State fails to implement law intended to catch female draft evaders

In 2013, more than 42 percent of women eligible for military service received an exemption from military service, with 36 percent receiving it on religious grounds.

May 12, 2014 19:46
1 minute read.
The girls. (L-R) Dana Nehab, Aya Gishuri and Omer Pastel.

IDF female officers 521. (photo credit: Courtesy IDF)


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Concerns were voiced on Monday ahead of the opening of the Knesset’s summer session that a law to prevent women from fraudulently avoiding the military draft has not been implemented, two years after it was passed into law.

Religious women are able to gain a complete exemption from their mandatory two-year military service, and do so simply by declaring that they keep kosher and observe Shabbat.

In 2013, 57.4 percent of Jewish women of military age enlisted to the army, with 35.9% receiving an exemption on religious grounds. The remainder were ineligible for military service due to medical problems or other reasons.”

However, significant numbers of non-religious women are known to claim fraudulently that they are religious in order to dodge the draft, although precise numbers are not available. The army undertook an inspection campaign in recent years to identify such people, but prosecution of women who gave false declarations was difficult since they were simply able to state that they were religious when they made the declaration but had since become secular.

In 2012, a law was passed enabling the state to prosecute women who state they are religious to evade military service but are subsequently discovered to be non-religious.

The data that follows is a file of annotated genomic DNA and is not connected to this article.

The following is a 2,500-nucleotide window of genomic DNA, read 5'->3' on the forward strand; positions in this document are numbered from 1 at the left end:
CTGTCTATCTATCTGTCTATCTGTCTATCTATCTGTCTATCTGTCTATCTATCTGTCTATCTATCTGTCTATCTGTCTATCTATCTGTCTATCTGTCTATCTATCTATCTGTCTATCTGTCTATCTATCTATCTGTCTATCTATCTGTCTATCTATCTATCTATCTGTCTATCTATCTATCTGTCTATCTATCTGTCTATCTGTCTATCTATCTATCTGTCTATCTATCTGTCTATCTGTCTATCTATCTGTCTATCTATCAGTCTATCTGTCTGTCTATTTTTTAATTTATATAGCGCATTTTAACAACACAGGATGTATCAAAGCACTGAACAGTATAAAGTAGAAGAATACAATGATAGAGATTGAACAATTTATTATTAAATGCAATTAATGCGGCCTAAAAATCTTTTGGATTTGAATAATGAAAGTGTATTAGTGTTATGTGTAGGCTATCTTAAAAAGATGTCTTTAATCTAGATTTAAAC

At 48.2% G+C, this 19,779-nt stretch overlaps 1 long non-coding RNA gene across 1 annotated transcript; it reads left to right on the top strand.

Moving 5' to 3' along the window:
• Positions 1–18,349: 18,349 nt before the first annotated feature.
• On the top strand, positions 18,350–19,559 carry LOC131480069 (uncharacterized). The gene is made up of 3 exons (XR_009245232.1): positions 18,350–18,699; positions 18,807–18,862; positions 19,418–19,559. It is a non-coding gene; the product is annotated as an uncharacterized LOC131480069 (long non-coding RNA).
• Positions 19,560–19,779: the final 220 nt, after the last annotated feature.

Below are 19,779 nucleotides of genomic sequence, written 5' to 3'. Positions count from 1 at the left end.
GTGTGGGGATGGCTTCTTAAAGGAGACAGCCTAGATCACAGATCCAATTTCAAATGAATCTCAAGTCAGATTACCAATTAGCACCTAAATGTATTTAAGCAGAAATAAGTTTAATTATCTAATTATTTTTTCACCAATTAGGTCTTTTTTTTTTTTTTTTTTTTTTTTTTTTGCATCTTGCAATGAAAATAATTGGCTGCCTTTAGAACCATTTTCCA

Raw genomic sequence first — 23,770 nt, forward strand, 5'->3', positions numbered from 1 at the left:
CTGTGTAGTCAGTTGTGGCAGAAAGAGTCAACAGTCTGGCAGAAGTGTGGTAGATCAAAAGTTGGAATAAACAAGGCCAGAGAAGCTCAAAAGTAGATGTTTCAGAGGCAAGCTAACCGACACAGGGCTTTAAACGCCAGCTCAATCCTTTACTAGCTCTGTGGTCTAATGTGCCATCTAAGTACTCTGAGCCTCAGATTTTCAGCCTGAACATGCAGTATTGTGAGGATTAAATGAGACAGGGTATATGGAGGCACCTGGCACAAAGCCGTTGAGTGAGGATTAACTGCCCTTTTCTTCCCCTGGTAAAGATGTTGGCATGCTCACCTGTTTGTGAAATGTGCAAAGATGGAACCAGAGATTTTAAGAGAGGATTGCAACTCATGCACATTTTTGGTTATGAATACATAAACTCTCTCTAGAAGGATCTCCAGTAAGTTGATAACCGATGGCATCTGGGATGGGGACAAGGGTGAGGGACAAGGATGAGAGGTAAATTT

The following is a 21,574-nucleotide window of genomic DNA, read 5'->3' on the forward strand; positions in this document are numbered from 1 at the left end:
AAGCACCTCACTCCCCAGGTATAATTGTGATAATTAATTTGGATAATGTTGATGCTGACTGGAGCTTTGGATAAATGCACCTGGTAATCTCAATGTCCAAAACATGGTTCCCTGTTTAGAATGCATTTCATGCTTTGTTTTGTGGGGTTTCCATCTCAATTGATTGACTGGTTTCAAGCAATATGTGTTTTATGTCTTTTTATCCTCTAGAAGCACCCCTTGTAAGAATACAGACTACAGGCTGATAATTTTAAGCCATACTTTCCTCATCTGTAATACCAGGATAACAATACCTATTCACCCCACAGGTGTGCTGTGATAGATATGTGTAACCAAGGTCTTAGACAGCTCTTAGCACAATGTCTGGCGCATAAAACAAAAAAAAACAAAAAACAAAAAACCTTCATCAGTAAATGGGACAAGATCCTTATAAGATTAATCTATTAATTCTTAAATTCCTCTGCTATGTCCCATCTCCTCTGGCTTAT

It stipulated that any woman receiving an exemption on religious grounds is obligated to inform the army if she becomes non-religious, thereby enabling the army to prosecute women who deliberately misinform the army.

But the legislation was never implemented because the Knesset special committee that was supposed to approve the new amendments never did so.

The Hiddush religious freedom lobbying group heavily criticized the situation on Monday, calling it a severe failure of the political system.

“The burial of this law is a despicable [act] of public deception,” said Uri Regev, president of the organization.

“Two years ago the Knesset celebrated and took full credit for amending the law. It was reasonable to expect that the amendments would be approved as soon as they were passed back to the Knesset. It is hard to think of a reason why this has not been done and why draft evasion is being supported,” Regev said.

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